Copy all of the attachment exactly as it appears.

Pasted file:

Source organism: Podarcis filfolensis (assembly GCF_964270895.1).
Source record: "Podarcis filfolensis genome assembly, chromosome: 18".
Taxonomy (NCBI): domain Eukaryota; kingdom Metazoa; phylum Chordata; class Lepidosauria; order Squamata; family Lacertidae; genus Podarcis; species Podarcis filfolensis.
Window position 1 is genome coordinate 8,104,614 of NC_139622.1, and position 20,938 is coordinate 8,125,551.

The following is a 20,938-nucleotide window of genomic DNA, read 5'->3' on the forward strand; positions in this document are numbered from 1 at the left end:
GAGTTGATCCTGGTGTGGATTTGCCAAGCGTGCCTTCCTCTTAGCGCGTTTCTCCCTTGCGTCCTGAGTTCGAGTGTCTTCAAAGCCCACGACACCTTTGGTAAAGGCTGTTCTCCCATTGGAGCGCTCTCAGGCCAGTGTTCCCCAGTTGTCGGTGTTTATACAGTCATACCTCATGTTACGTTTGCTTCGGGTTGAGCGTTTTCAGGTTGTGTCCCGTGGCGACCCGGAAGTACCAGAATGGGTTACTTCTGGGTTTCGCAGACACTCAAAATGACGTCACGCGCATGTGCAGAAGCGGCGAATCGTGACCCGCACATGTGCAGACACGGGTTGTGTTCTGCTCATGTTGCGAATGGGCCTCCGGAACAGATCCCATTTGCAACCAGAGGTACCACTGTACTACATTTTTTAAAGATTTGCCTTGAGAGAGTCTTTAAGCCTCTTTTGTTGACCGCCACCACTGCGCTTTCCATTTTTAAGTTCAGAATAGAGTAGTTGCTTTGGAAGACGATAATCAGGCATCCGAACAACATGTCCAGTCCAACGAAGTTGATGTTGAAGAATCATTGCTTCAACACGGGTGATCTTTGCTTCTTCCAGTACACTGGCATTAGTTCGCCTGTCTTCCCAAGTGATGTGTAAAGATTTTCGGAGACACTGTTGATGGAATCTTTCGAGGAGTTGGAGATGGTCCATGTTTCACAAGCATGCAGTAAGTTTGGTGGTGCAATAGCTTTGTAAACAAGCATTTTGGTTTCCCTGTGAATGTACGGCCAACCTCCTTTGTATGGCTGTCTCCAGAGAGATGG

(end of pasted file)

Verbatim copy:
Source organism: Podarcis filfolensis (assembly GCF_964270895.1).
Source record: "Podarcis filfolensis genome assembly, chromosome: 18".
Taxonomy (NCBI): domain Eukaryota; kingdom Metazoa; phylum Chordata; class Lepidosauria; order Squamata; family Lacertidae; genus Podarcis; species Podarcis filfolensis.
Window position 1 is genome coordinate 8,104,614 of NC_139622.1, and position 20,938 is coordinate 8,125,551.

The following is a 20,938-nucleotide window of genomic DNA, read 5'->3' on the forward strand; positions in this document are numbered from 1 at the left end:
GAGTTGATCCTGGTGTGGATTTGCCAAGCGTGCCTTCCTCTTAGCGCGTTTCTCCCTTGCGTCCTGAGTTCGAGTGTCTTCAAAGCCCACGACACCTTTGGTAAAGGCTGTTCTCCCATTGGAGCGCTCTCAGGCCAGTGTTCCCCAGTTGTCGGTGTTTATACAGTCATACCTCATGTTACGTTTGCTTCGGGTTGAGCGTTTTCAGGTTGTGTCCCGTGGCGACCCGGAAGTACCAGAATGGGTTACTTCTGGGTTTCGCAGACACTCAAAATGACGTCACGCGCATGTGCAGAAGCGGCGAATCGTGACCCGCACATGTGCAGACACGGGTTGTGTTCTGCTCATGTTGCGAATGGGCCTCCGGAACAGATCCCATTTGCAACCAGAGGTACCACTGTACTACATTTTTTAAAGATTTGCCTTGAGAGAGTCTTTAAGCCTCTTTTGTTGACCGCCACCACTGCGCTTTCCATTTTTAAGTTCAGAATAGAGTAGTTGCTTTGGAAGACGATAATCAGGCATCCGAACAACATGTCCAGTCCAACGAAGTTGATGTTGAAGAATCATTGCTTCAACACGGGTGATCTTTGCTTCTTCCAGTACACTGGCATTAGTTCGCCTGTCTTCCCAAGTGATGTGTAAAGATTTTCGGAGACACTGTTGATGGAATCTTTCGAGGAGTTGGAGATGGTCCATGTTTCACAAGCATGCAGTAAGTTTGGTGGTGCAATAGCTTTGTAAACAAGCATTTTGGTTTCCCTGTGAATGTACGGCCAACCTCCTTTGTATGGCTGTCTCCAGAGAGATGG